23 Sep The Alhambra and General Life
By Sairah Zubair Khan
The Alhambra is known by many names, Qalat Al Hamra, The Red One, ‘A Pearl set in Emeralds’. It comprises a series of palaces, used for leisure purposes by the Sultans and Sultanas of the Nasrid Dynasty, in the first three decades of the 20th Century. Walking around the magnificent palaces in the arid Spanish sun, one’s mind drifts off to a time long ago…
The Sultanas in their finery, surrounded by maids and children. Glancing over the fortified city walls, the heady aroma of roses and orange blossom in the air.
A Palace and Garden built to glorify God and depict the Islamic ideals of flowering trees, rivers and pools of water.
The Inscription above can be seen throughout the palace walls, carved into mosaic and formed on plaster decorative tiles. It translates as “Wa La Ghalib Ila Allah”. “Only God is the Victor” It forms the Nasrid Royal Motto and is present on the Royal Standard.
One of the best-preserved gardens, adjacent to the Palace district is that of the General Life, Jannat Al Arifa (Garden of the Architect). It has also been referred to as The Governor’s Garden and the vegetable garden of the Gypsy Festivity Organiser. A leisure place for the ruling dynasty, to get away from the official state affairs of the Palace.
There is religious symbolism once again that God, Allah is the architect, the Creator of the Universe.
Nowadays it is a venue for music and dance festivals, with flamenco shows in the purpose-built amphitheatre.
The gardens contain water, light and orchards full of fruits and vegetables. Some have described them as being a ‘heavenly vault’. A return to the nomad tent, shutting out the outside world, creating a feeling of ethereal peace and tranquillity. The Jannat prefix refers to ‘the gardens’ as a place of vegetation and cultivation.
Seven vegetable gardens, wildflowers, meadowland and fruiting trees of figs, apricots, pomegranates and orange blossom make up the 500 acres (220 hectares) of the General Life.
The Alhambra Palaces all have elongated patios, with water being the focal point. Inside the General Life, a canal exists. It is named The Acequia. It is an example of ingenious hydro-technology. Water is a vital commodity for the whole town, was drawn from a river four miles (six kilometres) upstream. It reached the Alhambra by a water pipe, the Acequia del Sultan. It became an aqueduct, upon reaching the walled area. Running downhill parallel to the street, then branching off to form pipelines.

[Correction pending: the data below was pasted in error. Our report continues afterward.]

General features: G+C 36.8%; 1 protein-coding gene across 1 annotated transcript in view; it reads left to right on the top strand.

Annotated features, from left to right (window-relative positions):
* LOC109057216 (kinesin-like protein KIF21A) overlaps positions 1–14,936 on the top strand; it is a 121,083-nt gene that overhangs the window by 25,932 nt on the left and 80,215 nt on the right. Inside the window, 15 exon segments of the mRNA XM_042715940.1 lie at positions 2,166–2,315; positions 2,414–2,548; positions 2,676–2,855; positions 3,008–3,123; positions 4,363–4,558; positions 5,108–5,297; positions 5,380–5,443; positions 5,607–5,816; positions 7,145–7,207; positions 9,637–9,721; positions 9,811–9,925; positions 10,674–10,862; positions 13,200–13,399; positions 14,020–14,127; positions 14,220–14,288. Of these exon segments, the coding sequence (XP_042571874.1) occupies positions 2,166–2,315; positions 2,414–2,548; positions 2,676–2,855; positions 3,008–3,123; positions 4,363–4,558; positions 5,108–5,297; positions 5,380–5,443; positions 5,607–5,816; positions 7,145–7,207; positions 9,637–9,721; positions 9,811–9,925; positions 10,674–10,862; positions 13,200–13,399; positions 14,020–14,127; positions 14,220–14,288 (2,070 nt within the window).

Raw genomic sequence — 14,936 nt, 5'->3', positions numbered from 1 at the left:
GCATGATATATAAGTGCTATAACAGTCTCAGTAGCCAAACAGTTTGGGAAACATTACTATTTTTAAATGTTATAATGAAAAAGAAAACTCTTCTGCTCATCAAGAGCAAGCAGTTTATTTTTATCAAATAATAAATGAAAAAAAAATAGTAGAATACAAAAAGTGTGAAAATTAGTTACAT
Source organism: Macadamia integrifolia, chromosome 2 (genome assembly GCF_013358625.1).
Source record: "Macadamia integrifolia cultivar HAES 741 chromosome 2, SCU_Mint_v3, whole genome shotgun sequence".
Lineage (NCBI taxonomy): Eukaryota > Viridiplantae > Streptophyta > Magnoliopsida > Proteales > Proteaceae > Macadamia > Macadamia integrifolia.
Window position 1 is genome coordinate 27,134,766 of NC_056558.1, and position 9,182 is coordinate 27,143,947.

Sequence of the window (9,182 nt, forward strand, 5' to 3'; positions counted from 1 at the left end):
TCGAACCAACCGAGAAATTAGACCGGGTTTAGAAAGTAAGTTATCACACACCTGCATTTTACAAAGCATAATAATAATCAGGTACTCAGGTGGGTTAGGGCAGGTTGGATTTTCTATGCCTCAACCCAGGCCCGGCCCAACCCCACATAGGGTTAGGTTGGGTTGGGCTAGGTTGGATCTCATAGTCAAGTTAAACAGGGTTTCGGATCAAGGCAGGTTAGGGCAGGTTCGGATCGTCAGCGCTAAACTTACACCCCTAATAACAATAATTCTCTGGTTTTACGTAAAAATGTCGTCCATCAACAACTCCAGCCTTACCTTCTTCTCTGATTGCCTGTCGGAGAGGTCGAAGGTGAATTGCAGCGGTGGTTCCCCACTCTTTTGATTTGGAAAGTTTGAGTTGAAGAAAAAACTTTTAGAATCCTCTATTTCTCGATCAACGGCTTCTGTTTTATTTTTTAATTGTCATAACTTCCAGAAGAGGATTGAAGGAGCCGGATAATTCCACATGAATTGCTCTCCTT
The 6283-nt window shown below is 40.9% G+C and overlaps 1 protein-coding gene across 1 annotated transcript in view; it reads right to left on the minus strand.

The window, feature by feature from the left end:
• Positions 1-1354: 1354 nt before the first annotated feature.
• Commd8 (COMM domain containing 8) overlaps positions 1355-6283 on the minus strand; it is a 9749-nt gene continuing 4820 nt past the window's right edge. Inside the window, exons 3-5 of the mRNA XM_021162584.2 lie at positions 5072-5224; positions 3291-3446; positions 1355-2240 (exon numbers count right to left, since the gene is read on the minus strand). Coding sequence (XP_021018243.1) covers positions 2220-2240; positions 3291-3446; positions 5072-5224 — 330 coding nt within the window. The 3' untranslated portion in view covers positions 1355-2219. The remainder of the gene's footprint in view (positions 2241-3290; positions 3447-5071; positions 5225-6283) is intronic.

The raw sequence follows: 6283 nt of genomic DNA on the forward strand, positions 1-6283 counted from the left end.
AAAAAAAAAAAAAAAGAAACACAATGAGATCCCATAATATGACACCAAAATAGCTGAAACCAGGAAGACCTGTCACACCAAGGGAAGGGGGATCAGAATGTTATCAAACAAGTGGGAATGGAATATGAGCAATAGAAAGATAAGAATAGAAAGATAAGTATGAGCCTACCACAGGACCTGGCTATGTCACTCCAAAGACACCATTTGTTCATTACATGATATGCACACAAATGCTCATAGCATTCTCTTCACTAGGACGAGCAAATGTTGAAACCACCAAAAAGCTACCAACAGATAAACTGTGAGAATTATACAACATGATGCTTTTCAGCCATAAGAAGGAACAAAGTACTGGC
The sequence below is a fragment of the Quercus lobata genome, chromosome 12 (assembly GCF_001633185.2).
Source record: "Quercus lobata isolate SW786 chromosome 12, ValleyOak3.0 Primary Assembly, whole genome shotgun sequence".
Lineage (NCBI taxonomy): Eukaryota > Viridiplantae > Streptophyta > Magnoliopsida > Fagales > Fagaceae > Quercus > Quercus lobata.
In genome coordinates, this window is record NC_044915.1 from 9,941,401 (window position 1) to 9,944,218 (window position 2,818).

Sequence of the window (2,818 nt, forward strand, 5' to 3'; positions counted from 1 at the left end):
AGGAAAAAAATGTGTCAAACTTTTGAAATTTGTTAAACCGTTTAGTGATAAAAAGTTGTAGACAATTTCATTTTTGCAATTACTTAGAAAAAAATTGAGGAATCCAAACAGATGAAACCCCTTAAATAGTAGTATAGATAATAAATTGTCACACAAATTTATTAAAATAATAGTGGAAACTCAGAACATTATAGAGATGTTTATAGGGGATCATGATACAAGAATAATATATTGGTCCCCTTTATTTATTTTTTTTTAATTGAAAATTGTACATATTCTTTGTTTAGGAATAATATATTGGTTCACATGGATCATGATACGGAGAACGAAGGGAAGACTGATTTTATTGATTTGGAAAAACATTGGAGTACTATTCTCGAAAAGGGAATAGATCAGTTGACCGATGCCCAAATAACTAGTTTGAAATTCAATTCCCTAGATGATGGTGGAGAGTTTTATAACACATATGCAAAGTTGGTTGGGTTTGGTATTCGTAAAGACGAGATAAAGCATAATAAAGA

The complex hydraulic system that regulates water levels in the pools, is quite stunning. There is great significance and symbolism of water throughout Islamic Culture as shown here in the General Life gardens.
In the Water Stairway, water is the feature of a handrail channel. It is divided into three flights, each with a fountain and handrails that channel cool, delicious running water. The sun shines through the laurel trees, creating a hazy escape on a hot day.
One can imagine the beautiful ladies of the court, retiring to the Patio de la Sultana. A Baroque garden laid out, in the area the of Palace Hammam baths. It has many ornamental water fountains and flowering trees.
The Patio and Court of the Sultana’s Cypress tree contain a central pond with a myrtle hedge. In the middle of the pond, is a smaller pond with a stone fountain. Small fish dance in the water and birds come to drink from the plentiful supply.
The General Life allowed for privacy and solitude. A space where one could look down and observe the ruling kingdom, visitors were not permitted into these private quarters.
When wandering around, absorbing the beauty of the flora and fauna in situ, a smile appears as you begin to relax and take in the surroundings.
As a family, we were visiting for the fourth time, to this magnificent place. Yet each visit resulted in the discovery of a delightful hidden alcove, a cool and shady area that we had missed on the previous visit!
It is true to say, this really is ‘heaven on earth’.